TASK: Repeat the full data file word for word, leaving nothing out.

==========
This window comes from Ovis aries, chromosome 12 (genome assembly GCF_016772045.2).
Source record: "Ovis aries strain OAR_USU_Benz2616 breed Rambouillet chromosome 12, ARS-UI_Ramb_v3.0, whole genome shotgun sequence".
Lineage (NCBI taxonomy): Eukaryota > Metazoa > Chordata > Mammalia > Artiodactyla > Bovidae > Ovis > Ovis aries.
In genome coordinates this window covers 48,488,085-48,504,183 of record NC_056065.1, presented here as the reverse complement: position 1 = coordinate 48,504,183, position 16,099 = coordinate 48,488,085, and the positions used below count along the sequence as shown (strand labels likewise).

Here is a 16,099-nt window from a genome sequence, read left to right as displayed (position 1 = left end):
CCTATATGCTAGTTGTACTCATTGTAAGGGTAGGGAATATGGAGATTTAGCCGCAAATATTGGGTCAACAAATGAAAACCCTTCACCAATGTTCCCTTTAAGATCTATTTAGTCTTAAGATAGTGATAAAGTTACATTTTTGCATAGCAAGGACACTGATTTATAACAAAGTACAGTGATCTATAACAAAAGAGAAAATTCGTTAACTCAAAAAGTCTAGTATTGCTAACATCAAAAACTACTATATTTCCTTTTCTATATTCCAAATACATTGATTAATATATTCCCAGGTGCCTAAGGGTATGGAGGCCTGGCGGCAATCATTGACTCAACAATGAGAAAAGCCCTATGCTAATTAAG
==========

This window comes from Ovis aries, chromosome 12 (genome assembly GCF_016772045.2).
Source record: "Ovis aries strain OAR_USU_Benz2616 breed Rambouillet chromosome 12, ARS-UI_Ramb_v3.0, whole genome shotgun sequence".
Lineage (NCBI taxonomy): Eukaryota > Metazoa > Chordata > Mammalia > Artiodactyla > Bovidae > Ovis > Ovis aries.
In genome coordinates this window covers 48,488,085-48,504,183 of record NC_056065.1, presented here as the reverse complement: position 1 = coordinate 48,504,183, position 16,099 = coordinate 48,488,085, and the positions used below count along the sequence as shown (strand labels likewise).

Here is a 16,099-nt window from a genome sequence, read left to right as displayed (position 1 = left end):
CCTATATGCTAGTTGTACTCATTGTAAGGGTAGGGAATATGGAGATTTAGCCGCAAATATTGGGTCAACAAATGAAAACCCTTCACCAATGTTCCCTTTAAGATCTATTTAGTCTTAAGATAGTGATAAAGTTACATTTTTGCATAGCAAGGACACTGATTTATAACAAAGTACAGTGATCTATAACAAAAGAGAAAATTCGTTAACTCAAAAAGTCTAGTATTGCTAACATCAAAAACTACTATATTTCCTTTTCTATATTCCAAATACATTGATTAATATATTCCCAGGTGCCTAAGGGTATGGAGGCCTGGCGGCAATCATTGACTCAACAATGAGAAAAGCCCTATGCTAATTAAG